I was excited to join the chess club at my high school. The first day it met, in September of 1972, we elected a club president but no one played chess! One boy announced plaintively as the “meeting” came to a close: “I want to play chess! Does anybody want to play chess?” I did, but the club was closing for the day, so we went to his house and played. He won, but that was okay. He also showed me the Ruy Lopez opening, and explained to me how White could win a pawn on the fifth move.
At that time we used descriptive notation so I’m going to stick to that in this account. The Ruy Lopez that Eric showed me went like this: 1. P-K4, P-K4 ; 2. N-KB3, N-QB3; 3. B-N5.
“Okay,” he said, “pretend you’re Black. Now what do you do?” Reflexively, I moved 3. … P-QR3. “See?” said Eric triumphantly. “Everyone does that, but now I take your knight (4. BxN), you take my bishop (4…QPxB), and …” -- here he snapped off my king’s pawn with his knight – “… White wins a pawn!”
Position after 1.e4 e5 2.Nf3 Nc6 3.Bb5 a6 4.Bxc6 dxc6 5.Nxe5
I thought this was very clever. Yet we were perplexed that apparently, in several of their match games the previous summer, both Fischer and Spassky had overlooked this continuation. It was our friend Mike Lucente who, from a book, delivered onto us the answer to this arcane Ruy Lopez mystery a month or two later. (And if you don’t know the answer, you’ll have to find out yourself!)
Eric Rosenthal and I became friends that day and he remained one of my closest friends until I moved to California in 1979. I don’t know how I would have made it through high school without him.
Eric playing in a simul versus Victor Korchnoi in Hollywood, Florida.
Eric was the only player to draw that day!
Eric was dependably exuberant, funny, and kind. He could present himself as a very serious and studious person, which served him well years later when he became a court reporter and started his own business. He often looked rather prim, with his glasses, his bony frame, his lack of flamboyance in a flashy era.
But his sense of humor was irrepressible and delightfully nuts. He’d burst into whimsical little monologues. He would imitate songs on the radio in a way that sent his friends into stitches. I remember in particular the song “You Sexy Thing” by Hot Chocolate and how Eric would spread his arms theatrically and belt out the lines “Now you’re lying next to me/Giving it to me” with a New York accent and a flat affect that was so uncannily silly it made me heave with laughter.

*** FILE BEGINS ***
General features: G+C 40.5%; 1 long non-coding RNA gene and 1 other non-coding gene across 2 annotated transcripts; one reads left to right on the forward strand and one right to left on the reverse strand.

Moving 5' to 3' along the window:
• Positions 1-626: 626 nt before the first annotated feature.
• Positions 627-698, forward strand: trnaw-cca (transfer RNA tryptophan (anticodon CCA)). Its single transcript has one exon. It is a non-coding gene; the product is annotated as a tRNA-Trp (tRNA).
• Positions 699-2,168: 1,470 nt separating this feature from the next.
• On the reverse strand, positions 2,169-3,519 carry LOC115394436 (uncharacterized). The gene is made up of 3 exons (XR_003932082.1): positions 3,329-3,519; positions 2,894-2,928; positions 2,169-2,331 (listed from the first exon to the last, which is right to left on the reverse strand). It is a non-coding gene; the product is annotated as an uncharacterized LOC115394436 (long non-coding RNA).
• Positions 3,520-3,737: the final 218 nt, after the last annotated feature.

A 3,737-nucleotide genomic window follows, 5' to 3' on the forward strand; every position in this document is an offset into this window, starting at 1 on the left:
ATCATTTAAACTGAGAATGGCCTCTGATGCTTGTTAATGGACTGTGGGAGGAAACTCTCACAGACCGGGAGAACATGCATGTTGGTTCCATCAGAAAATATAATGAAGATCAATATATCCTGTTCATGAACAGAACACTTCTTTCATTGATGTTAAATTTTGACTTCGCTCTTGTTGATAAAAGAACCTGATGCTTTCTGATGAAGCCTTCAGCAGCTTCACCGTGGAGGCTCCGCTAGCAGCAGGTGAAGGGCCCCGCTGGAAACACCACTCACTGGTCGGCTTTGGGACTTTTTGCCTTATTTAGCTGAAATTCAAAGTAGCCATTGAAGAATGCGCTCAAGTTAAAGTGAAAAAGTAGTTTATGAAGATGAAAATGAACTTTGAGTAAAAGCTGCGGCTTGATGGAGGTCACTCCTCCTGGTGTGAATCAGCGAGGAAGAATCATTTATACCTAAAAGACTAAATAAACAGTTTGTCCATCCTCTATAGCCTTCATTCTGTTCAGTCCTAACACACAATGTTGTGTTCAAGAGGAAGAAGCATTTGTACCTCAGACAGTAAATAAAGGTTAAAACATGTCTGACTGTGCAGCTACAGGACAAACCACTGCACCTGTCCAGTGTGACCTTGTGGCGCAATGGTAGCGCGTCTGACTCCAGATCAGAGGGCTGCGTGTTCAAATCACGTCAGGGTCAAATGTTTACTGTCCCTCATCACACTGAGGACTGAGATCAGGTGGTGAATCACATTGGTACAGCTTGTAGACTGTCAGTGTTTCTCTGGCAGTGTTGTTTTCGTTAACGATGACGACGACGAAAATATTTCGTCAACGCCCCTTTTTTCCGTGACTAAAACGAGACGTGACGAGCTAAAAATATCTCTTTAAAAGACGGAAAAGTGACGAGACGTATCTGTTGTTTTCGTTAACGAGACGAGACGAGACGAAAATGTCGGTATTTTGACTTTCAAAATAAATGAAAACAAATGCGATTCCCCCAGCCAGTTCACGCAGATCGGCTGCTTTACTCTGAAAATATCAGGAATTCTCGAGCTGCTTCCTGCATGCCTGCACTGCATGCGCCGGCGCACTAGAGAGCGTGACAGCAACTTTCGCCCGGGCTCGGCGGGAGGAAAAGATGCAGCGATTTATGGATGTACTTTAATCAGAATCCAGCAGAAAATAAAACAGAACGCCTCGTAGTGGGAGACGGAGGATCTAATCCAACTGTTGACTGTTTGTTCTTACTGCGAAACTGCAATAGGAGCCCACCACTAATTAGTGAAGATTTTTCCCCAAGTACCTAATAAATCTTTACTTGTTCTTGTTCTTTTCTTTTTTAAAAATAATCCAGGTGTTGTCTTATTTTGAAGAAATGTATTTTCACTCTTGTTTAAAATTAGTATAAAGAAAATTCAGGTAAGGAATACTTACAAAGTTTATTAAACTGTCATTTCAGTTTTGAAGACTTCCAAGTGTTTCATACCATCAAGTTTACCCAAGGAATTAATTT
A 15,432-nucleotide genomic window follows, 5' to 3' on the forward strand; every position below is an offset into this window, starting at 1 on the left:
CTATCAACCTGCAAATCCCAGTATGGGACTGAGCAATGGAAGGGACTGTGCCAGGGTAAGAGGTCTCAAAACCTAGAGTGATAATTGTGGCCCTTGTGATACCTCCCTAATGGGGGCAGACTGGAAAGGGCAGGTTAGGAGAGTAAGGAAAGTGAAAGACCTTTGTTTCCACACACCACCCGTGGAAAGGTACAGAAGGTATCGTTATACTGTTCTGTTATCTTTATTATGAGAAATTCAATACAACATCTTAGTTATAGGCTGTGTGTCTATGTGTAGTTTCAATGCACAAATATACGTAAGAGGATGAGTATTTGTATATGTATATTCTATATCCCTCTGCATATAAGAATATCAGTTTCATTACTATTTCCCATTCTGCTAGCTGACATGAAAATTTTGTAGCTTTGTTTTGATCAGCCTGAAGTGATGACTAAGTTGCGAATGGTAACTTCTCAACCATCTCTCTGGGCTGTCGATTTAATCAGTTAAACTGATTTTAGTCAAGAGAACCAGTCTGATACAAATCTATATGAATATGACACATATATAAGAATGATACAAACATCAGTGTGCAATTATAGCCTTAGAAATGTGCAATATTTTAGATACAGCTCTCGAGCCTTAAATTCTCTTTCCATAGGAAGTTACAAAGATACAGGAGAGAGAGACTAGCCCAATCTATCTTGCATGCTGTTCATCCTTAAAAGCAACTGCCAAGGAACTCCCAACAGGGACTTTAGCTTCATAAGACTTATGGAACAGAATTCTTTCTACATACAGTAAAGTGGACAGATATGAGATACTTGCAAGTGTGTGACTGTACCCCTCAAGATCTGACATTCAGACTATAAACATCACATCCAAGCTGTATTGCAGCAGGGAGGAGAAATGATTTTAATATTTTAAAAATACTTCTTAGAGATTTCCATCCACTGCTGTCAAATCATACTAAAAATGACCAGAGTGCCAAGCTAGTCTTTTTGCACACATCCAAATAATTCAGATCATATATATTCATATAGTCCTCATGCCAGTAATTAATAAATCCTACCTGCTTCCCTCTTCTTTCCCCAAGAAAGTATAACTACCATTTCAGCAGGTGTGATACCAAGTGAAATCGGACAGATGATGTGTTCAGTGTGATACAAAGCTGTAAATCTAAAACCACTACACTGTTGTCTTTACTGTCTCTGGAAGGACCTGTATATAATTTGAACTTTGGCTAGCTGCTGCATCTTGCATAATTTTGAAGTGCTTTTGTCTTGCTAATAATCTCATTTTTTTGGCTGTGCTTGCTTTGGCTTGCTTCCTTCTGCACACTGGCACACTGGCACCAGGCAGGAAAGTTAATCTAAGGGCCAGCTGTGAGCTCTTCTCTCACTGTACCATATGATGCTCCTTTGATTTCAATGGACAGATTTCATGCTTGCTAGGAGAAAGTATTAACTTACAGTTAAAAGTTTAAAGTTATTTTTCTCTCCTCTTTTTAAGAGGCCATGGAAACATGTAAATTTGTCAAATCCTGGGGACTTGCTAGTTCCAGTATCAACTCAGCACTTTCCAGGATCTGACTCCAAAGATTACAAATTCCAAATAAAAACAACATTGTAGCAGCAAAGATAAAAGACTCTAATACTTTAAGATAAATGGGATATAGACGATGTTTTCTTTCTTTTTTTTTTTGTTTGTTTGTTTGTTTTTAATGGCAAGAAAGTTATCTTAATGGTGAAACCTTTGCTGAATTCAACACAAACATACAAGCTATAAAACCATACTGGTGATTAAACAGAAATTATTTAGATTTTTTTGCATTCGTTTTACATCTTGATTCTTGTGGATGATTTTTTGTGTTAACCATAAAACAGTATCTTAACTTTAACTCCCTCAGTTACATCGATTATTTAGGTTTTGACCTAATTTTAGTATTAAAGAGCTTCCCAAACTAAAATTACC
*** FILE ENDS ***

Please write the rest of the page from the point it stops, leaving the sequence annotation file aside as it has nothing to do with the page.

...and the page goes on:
Eric, Mike Lucente, and I became tight chess buddies, and in early 1973, with Eric spearheading the enterprise, we started going to tournaments in nearby cities, sharing hotel rooms for a weekend and going full-geek with our chess books and poring over our respective tournament games together after each round. Who the heck knows what other kids were doing? Maybe some of them went out of town for sports events, or wild parties in the Keys. But we were chess nerds and couldn’t have been happier.
Eric’s passion for the game was unsurpassed. I remember seeing him once play a positional exchange sacrifice in a skittles game at a chess club we visited somewhere; it was the first one I’d ever seen. Eric won the game. I was in awe.
Eric was also, truly, the least egotistical of chess players. A well-played game, in which he felt he’d learned something and/or played creatively, gratified him more than victory. It was a running joke amongst his numerous chess friends (and Eric, with his generous energy and spirit and bubbling humor, made many friends on the chess circuit) how, after a tournament round, if you saw one of us smiling, you’d say “Did you win?” and the answer would naturally be yes. But if you saw Eric smiling, with a spring in his step, you could ask, “Did you draw?” And the answer would probably be yes! Eric found draws most fascinating.
Some of the sweetest memories of my young life are of hotel rooms in “faraway” cities like Boca Raton or Orlando, analyzing just-played tournament games with Eric, or simply watching him and Mike analyze. (They were much stronger players than I). Unfortunately, I lost touch with all my Florida friends for decades, before Mike found me on the Internet in 2004 and sent me an email. I inquired if he was still in touch with Eric, and Mike sadly informed me of Eric’s passing.
I still miss Eric. Now that Mike has honored him by organizing a tournament in his name, I suppose I need to find a way to pay tribute too, though learning the French Defense (Eric’s favorite) may be a bridge too far. Perhaps Eric would be proud of me though if I could just learn the Sicilian Pelikan more than six moves deep. (That’s another opening he showed me.)
If Eric were at this tournament in the flesh, we would all be laughing a lot more. We probably wouldn’t take our “results” quite as seriously. Then again, maybe Eric will grace this tournament with his presence in some way. If he does, it’ll be the most flat-out fun tournament you ever played – win, lose, or draw.
Eric, wherever you are, I hope you might whisper a move or two in my ear. Or just say hello in some way that I’ll notice. Surprise us, old friend. We sure miss you.
|Books, boards, sets: Chess Niggemann|